Fert’s full circle history

The history of fertiliser use on New Zealand farms has really come full circle, from seabird droppings at the birth of the industry to liquid seaweed today.

What has not changed however, is fertiliser’s part in boosting the growth of pasture, crops and commercial forests.

The Fertiliser Association of New Zealand says most soils contain some nutrients and can support plant growth even if it is very slow.

“But, when faster growth is important – as in farm crops and pasture – then so long as soil moisture levels are satisfactory, fertiliser will be needed.”

The fertiliser industry began in this country in 1867 when guano (seabird droppings) was first imported for use on farms.

FANZ says this was at a time when nutrients from the ash of forests burnt during land clearance had run out, and crops and pastures began to fail.

Sulphur Point, now part of the Port of Tauranga complex, takes its name from a sulphur works set up for fertiliser production in 1878.

The raw material, previously coming chiefly from Sicily, was sourced from White Island in the Bay of Plenty.

Next came the ‘super’ era, with the first shipment of superphosphate landed in New Zealand in 1880. A lack of phosphorous had been identified as the main deficiency in most of this country’s soils.

Two years later, New Zealand production of superphosphate got under way including a plant at Mt Maunganui.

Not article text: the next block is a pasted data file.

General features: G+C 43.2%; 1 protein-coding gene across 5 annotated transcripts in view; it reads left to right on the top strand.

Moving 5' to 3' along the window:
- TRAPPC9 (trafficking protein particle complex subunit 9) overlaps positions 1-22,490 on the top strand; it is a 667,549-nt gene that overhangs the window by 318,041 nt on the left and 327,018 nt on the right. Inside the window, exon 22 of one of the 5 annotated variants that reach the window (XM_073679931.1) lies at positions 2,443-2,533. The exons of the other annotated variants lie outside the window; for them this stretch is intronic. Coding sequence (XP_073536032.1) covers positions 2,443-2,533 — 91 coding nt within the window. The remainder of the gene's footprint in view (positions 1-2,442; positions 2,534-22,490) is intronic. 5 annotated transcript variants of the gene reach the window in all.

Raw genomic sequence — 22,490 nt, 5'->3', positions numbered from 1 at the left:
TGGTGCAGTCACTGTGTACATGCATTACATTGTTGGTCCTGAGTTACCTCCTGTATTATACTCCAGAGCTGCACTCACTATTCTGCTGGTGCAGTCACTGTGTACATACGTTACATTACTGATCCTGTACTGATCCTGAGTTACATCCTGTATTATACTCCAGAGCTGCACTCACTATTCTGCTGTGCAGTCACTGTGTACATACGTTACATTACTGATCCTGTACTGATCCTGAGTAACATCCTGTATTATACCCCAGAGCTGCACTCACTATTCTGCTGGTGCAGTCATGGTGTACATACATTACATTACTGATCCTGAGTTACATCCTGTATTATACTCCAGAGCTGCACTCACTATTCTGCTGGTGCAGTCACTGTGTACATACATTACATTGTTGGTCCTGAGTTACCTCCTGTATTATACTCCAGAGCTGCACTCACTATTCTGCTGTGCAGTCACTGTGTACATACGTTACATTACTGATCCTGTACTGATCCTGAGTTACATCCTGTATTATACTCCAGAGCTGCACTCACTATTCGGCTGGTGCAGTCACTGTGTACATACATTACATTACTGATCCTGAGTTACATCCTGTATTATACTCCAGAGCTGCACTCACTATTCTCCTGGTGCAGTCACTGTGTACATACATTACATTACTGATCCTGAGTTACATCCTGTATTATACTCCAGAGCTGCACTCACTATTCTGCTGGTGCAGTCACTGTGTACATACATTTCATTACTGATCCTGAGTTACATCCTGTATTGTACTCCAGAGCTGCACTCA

Manufacture and use of superphosphate grew dramatically from less than 50,000 tonnes in 1885 to a peak of 3.1 million tonnes in 2001-2002.

From the early 1990s came the ‘urea era’ as farmers strived to get greater production from their land. Urea is rich in nitrogen, which the FANZ says promotes leaf growth in pasture.

By 2003, the use of urea and diammonium phosphate had surged, but recent years has seen the industry produce or import a much greater range and quantity of ‘multi-nutrient’ products.

Many ‘niche businesses’ make, import or sell alternative fertilisers. These are derived from raw materials including worm compost and liquid seaweed.

This is known as ‘biological farming’, with a focus on healthy soils via diverse soil microbes.

Some companies now also use a combination of conventional and organic systems.

The environmental impact of fertilisers on farmland has increasingly come under the spotlight of local authorities and advisory agencies.

Recommendations include a nutrient budget and a nutrient management plan for all farms.

For further information, talk to your local fertiliser company rep or farm consultant.


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